Biden Taps Walsh for U.S. Labor Secretary in Washington, D.C.

President-elect Joe Biden has called on Mayor Martin Walsh to join his Cabinet and lead his incoming Labor Department – and Walsh has answered the call for his long-time ally and friend.

Rumors had been swirling all last week, particularly in the State House, about Walsh’s impending departure – which most thought would be announced last Wednesday. National events at the U.S. Capitol seemed to postpone that, and on Tuesday it was first officially reported by Politico.com. On Friday, Biden held a television press conference to make the official announcement

Mayor Martin Walsh shown here being sworn in on Jan. 1, 2018 at the Cutler Majestic Theatre as his mother, family and President-elect Joe Biden look on. Biden was the keynote speaker at the Inauguration event and spoke about the close friendship with Mayor Walsh – which has now budded into what looks to be a close working relationship as Walsh heads off to become a member of the new Presidential Cabinet.

“I am nominating a good friend and a stand-up guy – Marty Walsh of Boston,” said Biden on Friday. “The son of Irish immigrants, his only downside is they’re not from Mayo, they’re from Galway. They left Galway and moved to Boston. Marty was born and raised in Dorchester. People who know him know he’s tough as nails…He’s in his second term a successful time as mayor of the iconic city of Boston and always puts working people first…Marty understands that the middle-class built this country and unions built the middle class. He sees how union workers have held this country together in crisis…They are literally keeping this country going and they deserve a Secretary of Labor who knows how to build their power of workers. He knows that when I say our future is built in America, it will be a future built by American workers.”

He noted that the Free Labor Standards Act didn’t say one could only have unions, but said unions should be encouraged. Some of the issues Biden identified for Walsh to work on was a $15 minimum wage, pension protection, worker safety, wage theft, union participation in trade policy and paid family leave. In a bit of a surprise, Biden said he gave “serious consideration” to putting Sen. Bernie Sanders into the position, but the two decided it would be best for Sanders to remain in the Democratically-controlled Senate. He would be the first union member to serve as Secretary of Labor. He would need to be confirmed by the U.S. Senate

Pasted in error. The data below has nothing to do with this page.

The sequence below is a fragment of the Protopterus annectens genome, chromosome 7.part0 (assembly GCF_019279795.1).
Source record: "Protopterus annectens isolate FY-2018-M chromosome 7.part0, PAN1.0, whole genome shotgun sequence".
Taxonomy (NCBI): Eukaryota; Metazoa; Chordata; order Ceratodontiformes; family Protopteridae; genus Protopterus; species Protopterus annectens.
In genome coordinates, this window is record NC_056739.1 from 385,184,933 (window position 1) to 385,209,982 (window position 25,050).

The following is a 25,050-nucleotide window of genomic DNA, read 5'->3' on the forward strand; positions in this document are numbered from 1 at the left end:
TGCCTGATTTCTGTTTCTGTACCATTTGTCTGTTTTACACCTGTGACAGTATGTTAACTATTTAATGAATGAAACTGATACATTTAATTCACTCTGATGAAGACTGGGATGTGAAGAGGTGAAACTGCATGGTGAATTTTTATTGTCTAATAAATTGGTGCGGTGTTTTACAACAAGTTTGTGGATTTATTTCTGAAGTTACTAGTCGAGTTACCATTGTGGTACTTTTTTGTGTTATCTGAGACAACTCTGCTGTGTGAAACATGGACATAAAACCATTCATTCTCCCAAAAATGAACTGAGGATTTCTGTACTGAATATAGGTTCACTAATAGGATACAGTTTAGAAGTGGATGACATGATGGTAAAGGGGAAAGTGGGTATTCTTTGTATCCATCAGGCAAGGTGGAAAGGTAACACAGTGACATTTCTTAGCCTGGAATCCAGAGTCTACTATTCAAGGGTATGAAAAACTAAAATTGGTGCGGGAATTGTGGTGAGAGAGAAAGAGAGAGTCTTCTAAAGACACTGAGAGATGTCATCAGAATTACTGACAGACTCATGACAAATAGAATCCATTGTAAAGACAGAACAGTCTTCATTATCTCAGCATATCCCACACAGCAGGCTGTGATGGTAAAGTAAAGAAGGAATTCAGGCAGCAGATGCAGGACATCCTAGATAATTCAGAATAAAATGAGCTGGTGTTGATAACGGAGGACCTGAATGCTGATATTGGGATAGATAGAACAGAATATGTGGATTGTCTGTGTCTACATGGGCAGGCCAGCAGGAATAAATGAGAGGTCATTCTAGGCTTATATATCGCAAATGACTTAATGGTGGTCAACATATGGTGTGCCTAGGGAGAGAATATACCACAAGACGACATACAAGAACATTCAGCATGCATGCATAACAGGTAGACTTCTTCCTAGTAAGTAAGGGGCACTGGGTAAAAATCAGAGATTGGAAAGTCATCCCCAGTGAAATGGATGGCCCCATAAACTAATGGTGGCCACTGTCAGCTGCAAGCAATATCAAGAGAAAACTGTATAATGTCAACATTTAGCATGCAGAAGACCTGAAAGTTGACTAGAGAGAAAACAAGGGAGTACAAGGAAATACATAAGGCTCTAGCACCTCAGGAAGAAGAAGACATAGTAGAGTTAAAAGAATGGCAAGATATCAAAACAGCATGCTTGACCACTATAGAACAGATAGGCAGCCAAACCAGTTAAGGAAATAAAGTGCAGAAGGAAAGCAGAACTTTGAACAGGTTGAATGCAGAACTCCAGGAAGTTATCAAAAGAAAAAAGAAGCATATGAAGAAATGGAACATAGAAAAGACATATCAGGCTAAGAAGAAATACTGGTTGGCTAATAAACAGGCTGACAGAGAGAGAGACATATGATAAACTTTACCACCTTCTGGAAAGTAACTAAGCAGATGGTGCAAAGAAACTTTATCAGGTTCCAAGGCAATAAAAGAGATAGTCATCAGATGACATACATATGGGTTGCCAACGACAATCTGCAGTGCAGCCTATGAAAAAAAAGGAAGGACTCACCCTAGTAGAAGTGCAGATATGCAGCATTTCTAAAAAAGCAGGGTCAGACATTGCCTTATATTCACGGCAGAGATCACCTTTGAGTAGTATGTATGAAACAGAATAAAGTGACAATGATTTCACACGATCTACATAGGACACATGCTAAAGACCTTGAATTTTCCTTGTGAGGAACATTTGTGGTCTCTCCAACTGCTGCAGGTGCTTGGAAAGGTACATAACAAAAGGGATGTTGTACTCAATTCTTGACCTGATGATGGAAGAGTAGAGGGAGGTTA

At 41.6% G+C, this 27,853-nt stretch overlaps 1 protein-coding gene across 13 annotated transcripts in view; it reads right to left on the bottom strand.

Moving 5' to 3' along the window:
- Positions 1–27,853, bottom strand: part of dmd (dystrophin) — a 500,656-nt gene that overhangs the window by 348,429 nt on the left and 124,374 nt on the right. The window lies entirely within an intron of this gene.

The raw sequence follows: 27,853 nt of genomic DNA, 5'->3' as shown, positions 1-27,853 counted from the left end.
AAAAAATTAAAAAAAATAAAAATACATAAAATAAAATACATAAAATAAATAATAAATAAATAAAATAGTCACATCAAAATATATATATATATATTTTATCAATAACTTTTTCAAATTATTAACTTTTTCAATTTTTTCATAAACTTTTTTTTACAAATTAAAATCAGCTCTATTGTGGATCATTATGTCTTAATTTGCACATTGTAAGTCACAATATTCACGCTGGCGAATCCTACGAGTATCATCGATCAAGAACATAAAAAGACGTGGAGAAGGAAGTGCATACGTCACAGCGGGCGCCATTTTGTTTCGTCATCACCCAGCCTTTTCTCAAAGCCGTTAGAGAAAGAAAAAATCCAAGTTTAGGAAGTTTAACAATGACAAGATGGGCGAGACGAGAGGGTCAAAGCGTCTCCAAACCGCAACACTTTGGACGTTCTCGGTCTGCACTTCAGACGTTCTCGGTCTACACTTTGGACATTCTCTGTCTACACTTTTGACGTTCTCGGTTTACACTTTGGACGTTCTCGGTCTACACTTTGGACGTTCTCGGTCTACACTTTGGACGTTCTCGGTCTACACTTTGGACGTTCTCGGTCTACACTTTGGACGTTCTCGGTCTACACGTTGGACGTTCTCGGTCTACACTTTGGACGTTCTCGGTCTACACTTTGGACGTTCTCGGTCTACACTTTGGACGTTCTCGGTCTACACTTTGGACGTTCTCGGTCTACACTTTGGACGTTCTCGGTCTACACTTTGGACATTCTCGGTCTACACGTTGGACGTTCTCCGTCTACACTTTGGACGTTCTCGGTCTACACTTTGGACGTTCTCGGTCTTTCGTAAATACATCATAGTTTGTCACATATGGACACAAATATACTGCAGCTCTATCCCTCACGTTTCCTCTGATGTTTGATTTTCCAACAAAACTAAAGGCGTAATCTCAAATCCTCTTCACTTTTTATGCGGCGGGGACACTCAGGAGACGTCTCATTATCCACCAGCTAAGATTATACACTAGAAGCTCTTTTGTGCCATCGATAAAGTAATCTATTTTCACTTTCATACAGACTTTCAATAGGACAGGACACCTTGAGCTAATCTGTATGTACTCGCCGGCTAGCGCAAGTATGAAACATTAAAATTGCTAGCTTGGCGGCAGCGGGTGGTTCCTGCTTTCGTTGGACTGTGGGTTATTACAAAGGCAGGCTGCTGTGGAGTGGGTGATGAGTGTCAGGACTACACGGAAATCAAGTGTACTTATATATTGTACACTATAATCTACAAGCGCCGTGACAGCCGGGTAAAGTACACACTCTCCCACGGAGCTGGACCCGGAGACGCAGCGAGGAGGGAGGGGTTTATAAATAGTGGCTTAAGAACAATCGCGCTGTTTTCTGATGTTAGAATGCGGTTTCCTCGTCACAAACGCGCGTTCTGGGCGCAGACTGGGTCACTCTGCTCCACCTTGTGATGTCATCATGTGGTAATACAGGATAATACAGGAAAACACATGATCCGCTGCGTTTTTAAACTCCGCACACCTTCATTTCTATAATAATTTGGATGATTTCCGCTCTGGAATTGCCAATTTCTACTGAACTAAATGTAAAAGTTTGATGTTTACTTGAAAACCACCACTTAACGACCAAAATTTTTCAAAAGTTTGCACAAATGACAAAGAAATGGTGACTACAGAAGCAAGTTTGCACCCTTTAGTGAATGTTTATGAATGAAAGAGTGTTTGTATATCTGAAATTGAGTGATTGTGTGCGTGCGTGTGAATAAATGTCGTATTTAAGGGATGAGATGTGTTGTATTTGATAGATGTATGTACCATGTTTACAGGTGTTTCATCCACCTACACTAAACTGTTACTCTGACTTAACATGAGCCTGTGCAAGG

“This is one of the most important departments to me,” said Biden. “I trust Mayor Walsh and I am honored he accepted.”

Walsh spoke during the press conference also, but his most poignant comments came during Tuesday’s State of the City Address – where he often got emotional at the parts where he spoke about leaving his hometown and his job as mayor, which he has called his “dream job.”

He told the online audience Tuesday that he had accepted the job of Labor Secretary and was just waiting for Senate confirmation.

“In eight days, we’ll have friends and allies in the White House who believe in cities and share our values,” he said, beginning to choke up. “As a member of that Administration, I will work to make sure it’s the best federal partner Boston and America’s cities ever had.  The truth is, I’m not going to Washington alone. I’m bringing Boston with me. This city is not just my hometown, it’s my heart. It’s my mother and father at the kitchen table on Taft Street in Dorchester, talking about helping people…In the end, I carry with me the people of Boston, from every neighborhood: every child who shared a dream with me; every senior who shared a memory; every business owner who welcomed me in; every nonprofit or community leader I worked with; and everyone watching right now who cares about their family and the future of this city.”